That ends this strange eventful history,
Is second childishness and mere oblivion;
Sans teeth, sans eyes, sans taste, sans every thing.”

Unlike the couples seeking romance and love in the forest and the restoration of their happy lives, Jaques pessimistically describes his seven stages of life from pointless infancy to inevitable old age.

The four couples re-acquire their enjoyable existence, while Jaques opts to go into exile once more. In a sense, the plot's preordained comedic arc exists in an uneasy and unresolved tension with Jaques's subversively cynical view of life. It could even be argued that the lovers' ultimate union fulfills Jaques's vision, for they merely follow their amorous instincts, just as the figures of Jaques's seven stages fulfill their respective instincts.

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In Shakespeare's As You Like It, the character of Jaques is remembered most for his famous ”All the world's a stage" speech, also known as the "seven ages of man" speech.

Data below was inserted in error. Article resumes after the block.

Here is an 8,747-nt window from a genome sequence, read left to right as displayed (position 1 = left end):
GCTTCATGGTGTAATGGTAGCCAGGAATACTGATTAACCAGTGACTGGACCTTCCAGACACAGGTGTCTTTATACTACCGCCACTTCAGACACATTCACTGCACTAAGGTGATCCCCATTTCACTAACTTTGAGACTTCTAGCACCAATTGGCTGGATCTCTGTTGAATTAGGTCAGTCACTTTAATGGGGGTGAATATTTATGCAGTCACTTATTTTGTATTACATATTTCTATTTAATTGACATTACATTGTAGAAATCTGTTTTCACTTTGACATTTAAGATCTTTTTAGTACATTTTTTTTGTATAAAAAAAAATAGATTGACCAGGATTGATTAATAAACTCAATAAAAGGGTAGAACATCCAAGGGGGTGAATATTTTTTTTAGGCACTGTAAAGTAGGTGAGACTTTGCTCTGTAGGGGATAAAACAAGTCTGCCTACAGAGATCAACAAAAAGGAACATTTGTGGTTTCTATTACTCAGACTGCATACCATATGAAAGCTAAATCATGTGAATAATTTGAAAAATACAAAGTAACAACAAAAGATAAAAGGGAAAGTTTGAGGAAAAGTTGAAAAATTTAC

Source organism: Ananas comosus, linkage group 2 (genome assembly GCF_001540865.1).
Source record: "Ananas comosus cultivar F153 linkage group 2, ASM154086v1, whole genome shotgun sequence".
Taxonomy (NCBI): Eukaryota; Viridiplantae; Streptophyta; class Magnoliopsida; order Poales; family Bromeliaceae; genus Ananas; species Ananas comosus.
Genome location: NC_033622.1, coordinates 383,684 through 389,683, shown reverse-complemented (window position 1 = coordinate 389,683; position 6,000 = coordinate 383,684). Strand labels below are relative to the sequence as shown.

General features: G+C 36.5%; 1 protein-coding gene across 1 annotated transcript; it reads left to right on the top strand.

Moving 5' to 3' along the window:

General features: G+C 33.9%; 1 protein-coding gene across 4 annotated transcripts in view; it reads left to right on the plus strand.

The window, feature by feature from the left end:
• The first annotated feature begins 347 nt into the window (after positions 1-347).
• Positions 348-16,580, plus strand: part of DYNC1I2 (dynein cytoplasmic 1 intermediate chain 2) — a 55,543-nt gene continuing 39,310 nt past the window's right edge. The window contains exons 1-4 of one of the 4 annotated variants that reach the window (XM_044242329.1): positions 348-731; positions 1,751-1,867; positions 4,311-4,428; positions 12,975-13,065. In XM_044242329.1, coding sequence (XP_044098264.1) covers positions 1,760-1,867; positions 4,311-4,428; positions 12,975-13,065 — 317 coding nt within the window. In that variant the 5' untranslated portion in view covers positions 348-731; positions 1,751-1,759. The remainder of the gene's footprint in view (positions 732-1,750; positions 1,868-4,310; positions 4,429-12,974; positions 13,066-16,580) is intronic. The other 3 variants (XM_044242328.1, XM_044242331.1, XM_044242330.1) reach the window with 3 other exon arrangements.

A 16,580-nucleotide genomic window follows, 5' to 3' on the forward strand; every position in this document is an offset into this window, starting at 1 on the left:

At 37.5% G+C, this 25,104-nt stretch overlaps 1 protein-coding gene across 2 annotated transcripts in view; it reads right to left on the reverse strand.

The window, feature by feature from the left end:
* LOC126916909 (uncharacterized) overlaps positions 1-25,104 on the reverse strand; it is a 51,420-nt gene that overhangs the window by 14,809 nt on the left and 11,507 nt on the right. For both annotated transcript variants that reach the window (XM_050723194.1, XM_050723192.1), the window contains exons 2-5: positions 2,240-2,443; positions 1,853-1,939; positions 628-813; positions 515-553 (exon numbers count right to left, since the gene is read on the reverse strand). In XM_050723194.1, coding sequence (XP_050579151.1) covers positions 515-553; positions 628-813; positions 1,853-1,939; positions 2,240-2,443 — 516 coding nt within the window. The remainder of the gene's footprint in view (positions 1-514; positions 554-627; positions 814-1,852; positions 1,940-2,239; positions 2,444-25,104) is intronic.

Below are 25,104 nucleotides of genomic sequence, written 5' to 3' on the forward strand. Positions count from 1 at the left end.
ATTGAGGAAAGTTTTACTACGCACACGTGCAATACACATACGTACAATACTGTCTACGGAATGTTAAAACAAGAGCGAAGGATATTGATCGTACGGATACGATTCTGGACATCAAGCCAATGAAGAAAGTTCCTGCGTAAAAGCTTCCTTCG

Jaques isn't important to the plot of the play—nothing of consequence in the play happens because of Jaques—but he serves most effectively as a contrast to the other characters.

Whereas Duke Senior, his followers in the forest of Arden, and those who venture into the forest, like Orlando, Rosalind, and Celia, strive to be happy, Jaques delights in being melancholy. He enjoys feeling miserable.

It's difficult to know if Jaques is truly melancholy or if he simply enjoys the attention that comes with being "melancholy Jaques." Nevertheless, he's assumed the role of the "odd man out," and his melancholy is a characteristic by which he's recognized among the Duke's followers, and, in time, by everyone else in the forest.